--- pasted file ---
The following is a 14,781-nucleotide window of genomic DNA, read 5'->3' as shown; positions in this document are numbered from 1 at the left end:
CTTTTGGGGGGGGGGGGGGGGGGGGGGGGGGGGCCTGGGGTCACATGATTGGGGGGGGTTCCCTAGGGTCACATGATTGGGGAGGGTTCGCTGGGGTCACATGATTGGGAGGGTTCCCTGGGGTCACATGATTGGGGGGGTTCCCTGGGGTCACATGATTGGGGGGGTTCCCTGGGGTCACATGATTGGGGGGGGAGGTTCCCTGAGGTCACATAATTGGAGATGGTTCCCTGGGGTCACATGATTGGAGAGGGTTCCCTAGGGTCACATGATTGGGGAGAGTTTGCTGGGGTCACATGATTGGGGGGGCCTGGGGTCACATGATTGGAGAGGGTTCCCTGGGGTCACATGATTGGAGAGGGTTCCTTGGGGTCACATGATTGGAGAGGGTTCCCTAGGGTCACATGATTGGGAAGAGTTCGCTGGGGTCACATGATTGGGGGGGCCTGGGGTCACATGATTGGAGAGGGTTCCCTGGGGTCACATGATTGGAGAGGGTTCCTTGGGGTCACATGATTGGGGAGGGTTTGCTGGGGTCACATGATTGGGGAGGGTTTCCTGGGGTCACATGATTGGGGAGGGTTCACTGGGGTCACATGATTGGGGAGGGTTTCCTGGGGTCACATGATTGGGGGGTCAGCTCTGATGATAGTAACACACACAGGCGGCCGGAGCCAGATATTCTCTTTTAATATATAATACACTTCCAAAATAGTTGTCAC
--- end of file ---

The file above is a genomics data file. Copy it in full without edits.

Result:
The following is a 14,781-nucleotide window of genomic DNA, read 5'->3' as shown; positions in this document are numbered from 1 at the left end:
CTTTTGGGGGGGGGGGGGGGGGGGGGGGGGGGGCCTGGGGTCACATGATTGGGGGGGGTTCCCTAGGGTCACATGATTGGGGAGGGTTCGCTGGGGTCACATGATTGGGAGGGTTCCCTGGGGTCACATGATTGGGGGGGTTCCCTGGGGTCACATGATTGGGGGGGTTCCCTGGGGTCACATGATTGGGGGGGGAGGTTCCCTGAGGTCACATAATTGGAGATGGTTCCCTGGGGTCACATGATTGGAGAGGGTTCCCTAGGGTCACATGATTGGGGAGAGTTTGCTGGGGTCACATGATTGGGGGGGCCTGGGGTCACATGATTGGAGAGGGTTCCCTGGGGTCACATGATTGGAGAGGGTTCCTTGGGGTCACATGATTGGAGAGGGTTCCCTAGGGTCACATGATTGGGAAGAGTTCGCTGGGGTCACATGATTGGGGGGGCCTGGGGTCACATGATTGGAGAGGGTTCCCTGGGGTCACATGATTGGAGAGGGTTCCTTGGGGTCACATGATTGGGGAGGGTTTGCTGGGGTCACATGATTGGGGAGGGTTTCCTGGGGTCACATGATTGGGGAGGGTTCACTGGGGTCACATGATTGGGGAGGGTTTCCTGGGGTCACATGATTGGGGGGTCAGCTCTGATGATAGTAACACACACAGGCGGCCGGAGCCAGATATTCTCTTTTAATATATAATACACTTCCAAAATAGTTGTCAC